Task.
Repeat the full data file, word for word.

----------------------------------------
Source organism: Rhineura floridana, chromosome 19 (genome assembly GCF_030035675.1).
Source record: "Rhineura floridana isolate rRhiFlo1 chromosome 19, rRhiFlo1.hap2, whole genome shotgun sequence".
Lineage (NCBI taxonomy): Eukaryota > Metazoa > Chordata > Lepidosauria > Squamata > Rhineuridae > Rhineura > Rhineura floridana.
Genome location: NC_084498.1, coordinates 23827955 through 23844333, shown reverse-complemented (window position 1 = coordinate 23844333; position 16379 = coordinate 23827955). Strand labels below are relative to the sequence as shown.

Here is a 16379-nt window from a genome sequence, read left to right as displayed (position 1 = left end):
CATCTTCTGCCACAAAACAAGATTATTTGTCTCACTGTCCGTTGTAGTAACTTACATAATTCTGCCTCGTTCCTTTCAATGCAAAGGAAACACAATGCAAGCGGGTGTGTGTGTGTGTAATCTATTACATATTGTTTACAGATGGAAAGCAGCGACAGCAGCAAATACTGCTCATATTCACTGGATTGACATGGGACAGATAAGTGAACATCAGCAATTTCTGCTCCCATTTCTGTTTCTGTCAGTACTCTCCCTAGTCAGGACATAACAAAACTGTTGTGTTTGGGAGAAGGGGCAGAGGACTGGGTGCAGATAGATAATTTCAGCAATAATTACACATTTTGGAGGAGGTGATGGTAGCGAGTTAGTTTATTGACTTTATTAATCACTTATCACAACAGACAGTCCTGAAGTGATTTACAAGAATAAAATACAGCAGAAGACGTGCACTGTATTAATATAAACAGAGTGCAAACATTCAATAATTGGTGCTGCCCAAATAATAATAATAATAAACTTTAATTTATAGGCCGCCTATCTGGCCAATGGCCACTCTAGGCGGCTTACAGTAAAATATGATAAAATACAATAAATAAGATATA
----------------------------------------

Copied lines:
Source organism: Rhineura floridana, chromosome 19 (genome assembly GCF_030035675.1).
Source record: "Rhineura floridana isolate rRhiFlo1 chromosome 19, rRhiFlo1.hap2, whole genome shotgun sequence".
Lineage (NCBI taxonomy): Eukaryota > Metazoa > Chordata > Lepidosauria > Squamata > Rhineuridae > Rhineura > Rhineura floridana.
Genome location: NC_084498.1, coordinates 23827955 through 23844333, shown reverse-complemented (window position 1 = coordinate 23844333; position 16379 = coordinate 23827955). Strand labels below are relative to the sequence as shown.

Here is a 16379-nt window from a genome sequence, read left to right as displayed (position 1 = left end):
CATCTTCTGCCACAAAACAAGATTATTTGTCTCACTGTCCGTTGTAGTAACTTACATAATTCTGCCTCGTTCCTTTCAATGCAAAGGAAACACAATGCAAGCGGGTGTGTGTGTGTGTAATCTATTACATATTGTTTACAGATGGAAAGCAGCGACAGCAGCAAATACTGCTCATATTCACTGGATTGACATGGGACAGATAAGTGAACATCAGCAATTTCTGCTCCCATTTCTGTTTCTGTCAGTACTCTCCCTAGTCAGGACATAACAAAACTGTTGTGTTTGGGAGAAGGGGCAGAGGACTGGGTGCAGATAGATAATTTCAGCAATAATTACACATTTTGGAGGAGGTGATGGTAGCGAGTTAGTTTATTGACTTTATTAATCACTTATCACAACAGACAGTCCTGAAGTGATTTACAAGAATAAAATACAGCAGAAGACGTGCACTGTATTAATATAAACAGAGTGCAAACATTCAATAATTGGTGCTGCCCAAATAATAATAATAATAAACTTTAATTTATAGGCCGCCTATCTGGCCAATGGCCACTCTAGGCGGCTTACAGTAAAATATGATAAAATACAATAAATAAGATATA